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Audio Drama Review
The planet Colophos is a dead world. Nothing but dust and rubble... and the ruins of a once-great civilisation. But is it really as dead as it appears? When the Doctor and Leela land, joined by the crew of the Oligarch survey ship, it’s not long before they receive a communication from one of the ruins, a communication from Astaroth Morax, the last of the Colophon. Attended by a sadistic robot nurse, Morax is in a wheelchair and bound in bandages to conceal his terrible injuries. But is he really as powerless as he seems? What became of the rest of his race – and why didn’t he die with them? Entering his lair, the Doctor uncovers a terrifying secret...
WARNING: CONTAINS SPOILERS!
It’s been a while since I used one of those warnings, but in this case it would have been tremendously difficult to review Last of the Colophon without directly discussing the story’s central twist – the fact that Astaroth Morax (Gareth Thomas) is invisible. I didn’t see that coming!
Writer Jonathan Morris successfully taps into the television era that he is striving to re-create. As director Nicholas Briggs points out in the interviews at the end of this CD, there’s something of a Hand of Fear vibe to the barren planet and its sole survivor. There’s also a hint of Pyramids of Mars to the traps that defend Morax’s prison – though it reminded me more of the electrified doors of The Tomb of the Cybermen. The writer has also managed to identify and exploit a classic horror movie concept that was never covered during the producership of Philip Hinchcliffe.
It is tempting to speculate as to the reasons why The Invisible Man was never tackled during Hinchcliffe’s time. Perhaps it was because the previous production team had featured invisible beings in Planet of the Daleks, or maybe it had something to do with the fact that Hammer Films had similarly never touched the subject.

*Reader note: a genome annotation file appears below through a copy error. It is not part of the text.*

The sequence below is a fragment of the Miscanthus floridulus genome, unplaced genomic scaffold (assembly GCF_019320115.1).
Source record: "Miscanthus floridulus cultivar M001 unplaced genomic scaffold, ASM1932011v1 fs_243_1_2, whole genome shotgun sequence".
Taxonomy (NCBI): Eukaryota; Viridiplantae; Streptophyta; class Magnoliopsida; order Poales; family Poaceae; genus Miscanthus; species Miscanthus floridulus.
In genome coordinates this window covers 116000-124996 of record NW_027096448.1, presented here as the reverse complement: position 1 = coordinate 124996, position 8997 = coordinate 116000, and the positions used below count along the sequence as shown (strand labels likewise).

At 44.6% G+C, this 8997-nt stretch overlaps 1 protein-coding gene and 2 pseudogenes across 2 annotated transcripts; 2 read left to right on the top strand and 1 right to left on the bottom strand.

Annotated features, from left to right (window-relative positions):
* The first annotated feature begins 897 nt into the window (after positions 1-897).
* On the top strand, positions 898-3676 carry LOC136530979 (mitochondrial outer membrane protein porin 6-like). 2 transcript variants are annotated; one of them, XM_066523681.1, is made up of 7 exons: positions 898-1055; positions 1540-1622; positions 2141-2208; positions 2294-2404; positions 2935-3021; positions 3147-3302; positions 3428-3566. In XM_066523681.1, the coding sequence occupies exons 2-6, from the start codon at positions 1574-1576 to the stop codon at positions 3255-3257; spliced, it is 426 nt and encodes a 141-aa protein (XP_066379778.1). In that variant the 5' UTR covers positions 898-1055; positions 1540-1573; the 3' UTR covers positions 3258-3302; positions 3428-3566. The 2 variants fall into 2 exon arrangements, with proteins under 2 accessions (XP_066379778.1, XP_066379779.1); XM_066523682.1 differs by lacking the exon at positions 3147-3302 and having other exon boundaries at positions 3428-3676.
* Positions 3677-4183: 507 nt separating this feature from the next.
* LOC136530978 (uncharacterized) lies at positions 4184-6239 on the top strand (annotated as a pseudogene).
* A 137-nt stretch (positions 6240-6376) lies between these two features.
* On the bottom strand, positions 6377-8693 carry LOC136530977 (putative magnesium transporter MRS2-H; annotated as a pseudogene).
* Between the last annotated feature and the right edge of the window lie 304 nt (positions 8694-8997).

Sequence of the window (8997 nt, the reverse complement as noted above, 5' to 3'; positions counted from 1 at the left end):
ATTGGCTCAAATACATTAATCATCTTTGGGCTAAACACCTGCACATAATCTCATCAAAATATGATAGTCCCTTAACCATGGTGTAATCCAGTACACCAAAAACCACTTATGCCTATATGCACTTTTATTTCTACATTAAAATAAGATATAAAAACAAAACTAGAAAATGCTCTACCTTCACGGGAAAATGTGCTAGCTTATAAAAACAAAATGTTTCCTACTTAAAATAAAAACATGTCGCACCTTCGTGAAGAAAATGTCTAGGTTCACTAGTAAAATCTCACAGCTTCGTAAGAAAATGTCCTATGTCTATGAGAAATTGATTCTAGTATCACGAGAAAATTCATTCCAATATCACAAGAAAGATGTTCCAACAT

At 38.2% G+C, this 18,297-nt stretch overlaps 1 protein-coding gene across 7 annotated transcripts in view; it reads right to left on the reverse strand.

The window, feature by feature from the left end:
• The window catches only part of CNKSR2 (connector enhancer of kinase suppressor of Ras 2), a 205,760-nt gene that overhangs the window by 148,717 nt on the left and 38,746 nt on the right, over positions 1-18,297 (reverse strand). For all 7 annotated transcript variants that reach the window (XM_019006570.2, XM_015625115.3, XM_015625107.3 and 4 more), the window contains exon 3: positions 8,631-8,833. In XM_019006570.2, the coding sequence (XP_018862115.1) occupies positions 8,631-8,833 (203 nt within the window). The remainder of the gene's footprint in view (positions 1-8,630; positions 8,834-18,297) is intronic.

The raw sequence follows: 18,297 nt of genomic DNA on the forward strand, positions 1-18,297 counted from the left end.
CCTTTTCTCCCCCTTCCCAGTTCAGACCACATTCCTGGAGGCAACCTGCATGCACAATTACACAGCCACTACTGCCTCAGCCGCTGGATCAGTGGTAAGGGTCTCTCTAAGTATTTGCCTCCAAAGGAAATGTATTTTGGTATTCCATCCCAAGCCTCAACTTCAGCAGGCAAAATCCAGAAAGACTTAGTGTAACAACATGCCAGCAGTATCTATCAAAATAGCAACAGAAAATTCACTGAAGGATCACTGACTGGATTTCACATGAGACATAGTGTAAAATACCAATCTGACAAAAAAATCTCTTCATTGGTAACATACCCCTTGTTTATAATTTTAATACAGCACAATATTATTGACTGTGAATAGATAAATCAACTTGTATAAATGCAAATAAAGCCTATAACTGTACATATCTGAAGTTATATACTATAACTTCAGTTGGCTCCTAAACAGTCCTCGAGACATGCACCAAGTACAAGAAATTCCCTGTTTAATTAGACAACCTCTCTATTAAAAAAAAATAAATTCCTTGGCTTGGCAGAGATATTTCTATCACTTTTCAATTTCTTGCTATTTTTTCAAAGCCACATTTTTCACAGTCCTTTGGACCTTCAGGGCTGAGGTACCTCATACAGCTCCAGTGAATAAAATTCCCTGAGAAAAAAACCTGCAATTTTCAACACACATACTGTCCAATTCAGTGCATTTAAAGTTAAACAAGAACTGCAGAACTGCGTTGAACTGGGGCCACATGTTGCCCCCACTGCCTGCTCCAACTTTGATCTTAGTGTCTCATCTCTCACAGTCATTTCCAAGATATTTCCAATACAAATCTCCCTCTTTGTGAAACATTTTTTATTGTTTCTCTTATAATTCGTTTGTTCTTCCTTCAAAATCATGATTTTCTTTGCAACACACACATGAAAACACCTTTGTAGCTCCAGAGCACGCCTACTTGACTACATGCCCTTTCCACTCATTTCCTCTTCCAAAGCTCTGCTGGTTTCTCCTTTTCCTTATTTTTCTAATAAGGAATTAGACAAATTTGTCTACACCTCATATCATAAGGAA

Adding to the 1970s flavour is, of course, the casting of Gareth Thomas as Morax – the second Blake’s 7 guest actor in a row in this series of Fourth Doctor adventures. He gives his voice a throatier quality to underscore the character’s menace and to distinguish him from Roj Blake. The actor suggests, in the CD extras, that fans would have loved it if Blake and Tom Baker’s Doctor had briefly crossed paths in one of their two shows... um, no, Gareth, actually I think many fans would have hated it!
The idea of invisibility works surprisingly well on audio, despite the fact that as listeners all the characters and settings are already invisible to us. However, this is a story that might have worked better as a single, continuous play rather than being divided into the usual format of two episodes. False endings such as the one incorporated here only truly work when the audience has lost track of time and thinks that it could really be the end – which isn’t very likely so soon into Part Two. On the other hand, part of the fun lies in the listener guessing certain things before the characters in the story do. Nor did I buy the Doctor’s explanation for why his sonic screwdriver cannot detect the presence of the villain (he’s invisible, not intangible) but at least this means that the sonic is not used as a new series-style magic wand!
Perhaps you too could see your way to sounding out Last of the Colophon.
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